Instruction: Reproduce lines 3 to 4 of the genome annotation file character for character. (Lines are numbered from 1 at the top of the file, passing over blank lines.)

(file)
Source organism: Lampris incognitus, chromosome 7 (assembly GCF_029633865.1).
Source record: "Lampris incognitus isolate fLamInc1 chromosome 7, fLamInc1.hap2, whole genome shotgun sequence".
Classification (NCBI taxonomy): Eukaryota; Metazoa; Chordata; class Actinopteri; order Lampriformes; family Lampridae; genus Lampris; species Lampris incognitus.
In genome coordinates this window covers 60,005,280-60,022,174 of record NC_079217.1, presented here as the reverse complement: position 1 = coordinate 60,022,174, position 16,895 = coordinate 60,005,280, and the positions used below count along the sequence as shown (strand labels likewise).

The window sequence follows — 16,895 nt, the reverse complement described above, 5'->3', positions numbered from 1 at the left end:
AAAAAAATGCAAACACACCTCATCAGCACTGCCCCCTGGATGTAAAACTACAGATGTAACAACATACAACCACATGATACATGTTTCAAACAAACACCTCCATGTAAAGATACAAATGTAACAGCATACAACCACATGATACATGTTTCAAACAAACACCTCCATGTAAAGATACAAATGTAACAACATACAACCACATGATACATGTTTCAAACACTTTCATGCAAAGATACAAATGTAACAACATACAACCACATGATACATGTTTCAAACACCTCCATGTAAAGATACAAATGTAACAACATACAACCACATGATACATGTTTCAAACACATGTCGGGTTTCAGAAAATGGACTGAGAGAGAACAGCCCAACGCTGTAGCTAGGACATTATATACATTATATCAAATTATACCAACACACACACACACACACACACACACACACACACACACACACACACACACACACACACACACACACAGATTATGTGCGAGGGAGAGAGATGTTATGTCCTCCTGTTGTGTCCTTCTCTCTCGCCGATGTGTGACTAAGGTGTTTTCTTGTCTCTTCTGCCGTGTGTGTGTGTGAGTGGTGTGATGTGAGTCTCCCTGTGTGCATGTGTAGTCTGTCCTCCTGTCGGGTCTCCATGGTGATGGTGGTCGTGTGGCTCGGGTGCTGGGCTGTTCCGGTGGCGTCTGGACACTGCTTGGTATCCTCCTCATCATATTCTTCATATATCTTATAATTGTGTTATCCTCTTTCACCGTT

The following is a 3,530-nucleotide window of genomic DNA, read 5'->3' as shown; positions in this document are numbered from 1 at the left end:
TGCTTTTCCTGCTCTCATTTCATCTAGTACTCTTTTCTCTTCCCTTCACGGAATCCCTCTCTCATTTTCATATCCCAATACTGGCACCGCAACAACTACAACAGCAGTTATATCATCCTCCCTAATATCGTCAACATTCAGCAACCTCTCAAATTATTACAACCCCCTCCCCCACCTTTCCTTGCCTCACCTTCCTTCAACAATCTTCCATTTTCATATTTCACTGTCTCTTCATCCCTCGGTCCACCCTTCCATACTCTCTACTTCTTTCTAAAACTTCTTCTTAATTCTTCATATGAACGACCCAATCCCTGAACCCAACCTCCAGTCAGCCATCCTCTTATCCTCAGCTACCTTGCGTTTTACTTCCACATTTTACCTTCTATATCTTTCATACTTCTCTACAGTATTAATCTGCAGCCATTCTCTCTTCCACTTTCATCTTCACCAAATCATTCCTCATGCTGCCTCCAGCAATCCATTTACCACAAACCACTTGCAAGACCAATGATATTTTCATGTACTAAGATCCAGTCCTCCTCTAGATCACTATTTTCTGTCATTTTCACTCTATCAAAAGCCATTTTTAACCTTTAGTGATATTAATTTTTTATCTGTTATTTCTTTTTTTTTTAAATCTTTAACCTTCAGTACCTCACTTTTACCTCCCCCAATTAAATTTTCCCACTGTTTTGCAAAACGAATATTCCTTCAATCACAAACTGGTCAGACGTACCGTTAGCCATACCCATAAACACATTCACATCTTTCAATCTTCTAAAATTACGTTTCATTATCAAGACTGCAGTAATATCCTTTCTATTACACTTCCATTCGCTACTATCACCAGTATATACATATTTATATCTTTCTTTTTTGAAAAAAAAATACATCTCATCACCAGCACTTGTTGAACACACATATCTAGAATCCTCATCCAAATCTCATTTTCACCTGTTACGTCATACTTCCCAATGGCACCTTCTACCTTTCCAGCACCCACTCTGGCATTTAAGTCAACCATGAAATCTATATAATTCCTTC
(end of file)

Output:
Classification (NCBI taxonomy): Eukaryota; Metazoa; Chordata; class Actinopteri; order Lampriformes; family Lampridae; genus Lampris; species Lampris incognitus.
In genome coordinates this window covers 60,005,280-60,022,174 of record NC_079217.1, presented here as the reverse complement: position 1 = coordinate 60,022,174, position 16,895 = coordinate 60,005,280, and the positions used below count along the sequence as shown (strand labels likewise).